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Coffee Flavors Deconstructed – Flavor Terms

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Coffee Flavors Deconstructed – Flavor Terms

Carrie Masek

Coming soon to Coffee by the Roast, a page devoted to the what, where and how of coffee flavor. If you want to learn more about the flavors of coffee, or if you know the flavor you want, but need help finding the coffee that has it, Coffee Flavors Deconstructed is the page for you. Our web team is almost done polishing the page, but in the meantime, get a sneak peek with our new blog series, Coffee Flavors Deconstructed. First up, the what of coffee flavor, flavor terms.

“Lively!” “Bold!” “Rich!” Fun words, but what do they mean? English has more words than any other language, but it doesn't have enough words for flavors. Since coffee has more flavors than any other beverage, the coffee industry has had to come up with its own terms. Here's a quick guide to the most commonly used, along with some examples of coffees that share that quality.

Bold – A term popularized by modern coffee houses, bold has come to mean a flavor that combines bitter and sweet notes with a rich, heavy body. Think melted, bitter-sweet chocolate...only coffee. Most coffees from Indonesia are bold, particularly when roasted to a Vienna roast level (440 degrees F) or darker. If you're looking for a bold Single Origin coffee, try Sulawesi Pango Pango or Sumatra Harimau Tiger. For a bold blend, try Black Magic, Midnight Treat or a dark-roasted New Orleans 1803.

Lively – Basically, the opposite of bold. Caused by flavor acids, like the malic acid also found in apples, lively notes taste sour to some, where others enjoy the zest. Truly fine coffees have at least a hint of lively. In some, the lively notes act like a drop of lemon in a rich sauce. They contrast with and heighten other flavors. The coffees of Colombia are a good example of this. Other coffees are specifically sought after for their intense lively flavor. Roasting tends to turn lively notes sweet, so the liveliest coffees are light roasted. If you're looking for a lively Single Origin coffee, try Kenya Kichwa Tembo or Tanzania Ruvuma AA. If you're looking for a lively blend, try Easy Sunrise, Cowboy Coffee 1870, or Ile de France 1700 at a City roast level (420 degrees F).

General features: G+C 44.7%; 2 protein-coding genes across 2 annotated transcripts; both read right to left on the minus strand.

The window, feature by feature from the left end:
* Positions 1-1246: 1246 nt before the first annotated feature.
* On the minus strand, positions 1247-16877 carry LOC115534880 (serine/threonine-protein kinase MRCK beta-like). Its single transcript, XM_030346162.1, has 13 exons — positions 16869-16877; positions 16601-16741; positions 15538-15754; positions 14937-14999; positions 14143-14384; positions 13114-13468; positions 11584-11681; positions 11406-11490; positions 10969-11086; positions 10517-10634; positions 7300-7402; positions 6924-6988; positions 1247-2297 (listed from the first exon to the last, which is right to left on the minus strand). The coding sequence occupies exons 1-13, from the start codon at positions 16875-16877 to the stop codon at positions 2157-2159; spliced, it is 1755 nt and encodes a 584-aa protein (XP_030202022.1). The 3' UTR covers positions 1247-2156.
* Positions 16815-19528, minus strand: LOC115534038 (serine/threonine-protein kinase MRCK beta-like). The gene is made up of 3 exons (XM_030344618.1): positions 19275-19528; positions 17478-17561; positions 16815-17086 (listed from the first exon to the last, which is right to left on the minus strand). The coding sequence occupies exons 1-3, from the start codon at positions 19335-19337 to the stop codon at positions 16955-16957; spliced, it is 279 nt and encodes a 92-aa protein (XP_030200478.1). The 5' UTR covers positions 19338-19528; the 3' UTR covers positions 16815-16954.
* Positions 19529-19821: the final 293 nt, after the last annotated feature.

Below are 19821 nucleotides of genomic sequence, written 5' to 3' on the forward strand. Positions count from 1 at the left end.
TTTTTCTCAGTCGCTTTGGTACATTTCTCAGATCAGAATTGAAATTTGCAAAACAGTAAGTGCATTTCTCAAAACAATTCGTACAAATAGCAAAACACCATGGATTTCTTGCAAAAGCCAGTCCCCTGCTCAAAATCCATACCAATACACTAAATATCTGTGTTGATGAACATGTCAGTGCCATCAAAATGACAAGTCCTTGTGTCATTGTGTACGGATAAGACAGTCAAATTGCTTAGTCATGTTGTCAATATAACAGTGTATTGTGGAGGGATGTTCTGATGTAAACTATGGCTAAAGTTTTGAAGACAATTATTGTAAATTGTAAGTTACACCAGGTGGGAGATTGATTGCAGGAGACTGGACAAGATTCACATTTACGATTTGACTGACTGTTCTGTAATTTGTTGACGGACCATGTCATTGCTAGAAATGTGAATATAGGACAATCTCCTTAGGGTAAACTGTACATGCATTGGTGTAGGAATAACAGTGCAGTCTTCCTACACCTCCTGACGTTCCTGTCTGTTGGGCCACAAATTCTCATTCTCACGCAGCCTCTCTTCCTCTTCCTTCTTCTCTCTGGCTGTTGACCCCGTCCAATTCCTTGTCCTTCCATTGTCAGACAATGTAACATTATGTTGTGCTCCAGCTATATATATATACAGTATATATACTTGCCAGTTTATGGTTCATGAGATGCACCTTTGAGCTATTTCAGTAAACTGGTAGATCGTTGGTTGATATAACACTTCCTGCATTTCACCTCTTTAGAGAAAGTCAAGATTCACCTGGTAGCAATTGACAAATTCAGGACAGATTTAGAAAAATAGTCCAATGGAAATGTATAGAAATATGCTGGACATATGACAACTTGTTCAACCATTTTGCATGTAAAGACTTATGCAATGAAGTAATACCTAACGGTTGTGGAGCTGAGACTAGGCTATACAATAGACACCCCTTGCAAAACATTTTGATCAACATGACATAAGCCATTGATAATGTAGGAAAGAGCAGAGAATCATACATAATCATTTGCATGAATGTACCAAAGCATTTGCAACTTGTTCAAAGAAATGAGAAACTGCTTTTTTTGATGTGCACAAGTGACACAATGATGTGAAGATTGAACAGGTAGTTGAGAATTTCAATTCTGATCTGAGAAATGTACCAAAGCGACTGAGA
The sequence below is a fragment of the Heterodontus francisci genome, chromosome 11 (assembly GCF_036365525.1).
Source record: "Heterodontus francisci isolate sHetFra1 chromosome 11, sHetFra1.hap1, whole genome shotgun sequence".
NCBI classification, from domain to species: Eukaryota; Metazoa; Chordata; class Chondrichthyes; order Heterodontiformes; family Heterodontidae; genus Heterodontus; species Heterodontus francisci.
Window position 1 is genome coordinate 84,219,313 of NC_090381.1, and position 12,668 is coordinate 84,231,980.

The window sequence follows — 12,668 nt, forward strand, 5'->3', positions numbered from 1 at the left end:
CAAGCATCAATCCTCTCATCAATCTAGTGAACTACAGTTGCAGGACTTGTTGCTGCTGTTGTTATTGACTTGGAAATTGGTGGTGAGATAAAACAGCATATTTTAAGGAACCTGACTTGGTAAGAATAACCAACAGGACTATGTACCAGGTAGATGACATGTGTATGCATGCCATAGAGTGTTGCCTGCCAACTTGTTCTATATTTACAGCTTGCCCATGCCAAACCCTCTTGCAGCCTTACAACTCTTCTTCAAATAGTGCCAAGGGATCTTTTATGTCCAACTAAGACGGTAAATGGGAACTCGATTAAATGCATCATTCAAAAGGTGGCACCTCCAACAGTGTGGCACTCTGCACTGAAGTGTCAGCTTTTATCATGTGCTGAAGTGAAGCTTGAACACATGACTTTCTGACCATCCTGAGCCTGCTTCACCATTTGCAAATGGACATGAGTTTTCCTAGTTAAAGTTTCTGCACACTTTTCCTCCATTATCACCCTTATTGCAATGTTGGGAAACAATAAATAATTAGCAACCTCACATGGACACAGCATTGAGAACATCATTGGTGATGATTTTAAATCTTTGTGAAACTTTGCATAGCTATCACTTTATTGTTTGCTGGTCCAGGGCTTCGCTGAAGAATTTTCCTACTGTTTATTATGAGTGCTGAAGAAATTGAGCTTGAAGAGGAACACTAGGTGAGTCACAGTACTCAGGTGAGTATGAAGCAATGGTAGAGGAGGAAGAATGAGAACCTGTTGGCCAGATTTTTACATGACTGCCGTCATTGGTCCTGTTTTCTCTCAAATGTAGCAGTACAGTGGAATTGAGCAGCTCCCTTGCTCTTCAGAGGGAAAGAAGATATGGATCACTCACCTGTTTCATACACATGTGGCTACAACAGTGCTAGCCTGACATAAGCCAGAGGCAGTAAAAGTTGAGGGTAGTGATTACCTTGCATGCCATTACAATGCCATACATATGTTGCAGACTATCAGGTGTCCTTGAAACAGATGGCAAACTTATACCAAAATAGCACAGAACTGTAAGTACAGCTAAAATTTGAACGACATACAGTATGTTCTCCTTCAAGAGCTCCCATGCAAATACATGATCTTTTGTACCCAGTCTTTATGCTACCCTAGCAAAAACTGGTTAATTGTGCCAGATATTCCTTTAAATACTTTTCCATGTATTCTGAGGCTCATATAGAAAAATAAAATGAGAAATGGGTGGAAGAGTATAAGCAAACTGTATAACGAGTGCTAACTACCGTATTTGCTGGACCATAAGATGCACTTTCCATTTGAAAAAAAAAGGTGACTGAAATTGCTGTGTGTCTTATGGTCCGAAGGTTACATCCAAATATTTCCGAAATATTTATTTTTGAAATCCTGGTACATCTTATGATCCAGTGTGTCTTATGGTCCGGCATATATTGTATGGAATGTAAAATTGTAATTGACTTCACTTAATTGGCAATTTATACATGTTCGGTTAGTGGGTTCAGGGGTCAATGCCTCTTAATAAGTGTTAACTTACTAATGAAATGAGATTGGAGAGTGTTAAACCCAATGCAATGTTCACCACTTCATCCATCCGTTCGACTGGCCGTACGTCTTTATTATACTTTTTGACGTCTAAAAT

Sweet – In the coffee business, sweet means...well, sweet, as if someone stirred a bit of sugar into your cup. Sometimes the sweet note tastes like pure sugar, other times like fruit, chocolate or honey. Many Central American and Island coffees are sweet. Kona and Panama Boquete are deservedly famous for their sweet notes. For a sweet blend, try Springtime Twist, Cotton Candy Coffee or Kona Coffee 1967.

Floral – This term shows how much aroma affects flavor. Basically, floral coffees smell like flowers. Some common floral scents are jasmine, rose, lavender and coffee blossom. Think jasmine tea...only coffee. The coffees of Ethiopia are known for their floral notes, particularly washed Ethiopia Yirgacheffe Lake Abaya. Panama Geisha is another coffee famous for its floral quality. For a floral blend try Springtime Twist, Easy Sunrise or Espresso Kyoto 2010.

Rich – Another term that combines mouth feel with flavor. A rich coffee pairs a smooth, buttery texture with a balance of sweet, lively and bold flavors to create a full, rounded experience most Americans think of as “good coffee.” Colombian coffees, like Colombia San Agustin, are the quintessential rich coffee, as are the coffees of Brazil, like Organic Brazil de Fatima, particularly when roasted to a medium, Full City, roast level (430 degrees F). For a different take on rich, try an Indonesian coffee, like Organic Dragon, or an African coffee, like Organic Rwanda Gishamwana, at a Full City roast level. If you're looking for a rich blend, try Morning Mist, Chicago Cup 1925 or our newest custom blend, ReNew Roast.

Complex – Some coffees have many intense flavor notes vying for attention with every sip. Instead of smoothing into a seamless whole, the flavor hits your tongue with a lively spark that can blossom into a floral nose, broaden into smooth richness and/or mellow into sweetness. Often there's a hint of bold bitterness followed by a delicious, lingering finish. We love complex Single Origin coffees like Organic Bali Kintamani, Ecuador Cotopaxi or Ethiopia Harrar, but it's even more fun to mix flavors into a complex blend. If you want a truly complex coffee try Espresso Trieste 1948, Mokha Java 1790, or San Francisco Foglifter 1950.

Next time on Coffee Flavors Deconstructed, the where of coffee flavor. How geography affects coffee's flavor.

~ Carrie, Paul and the coffee geeks at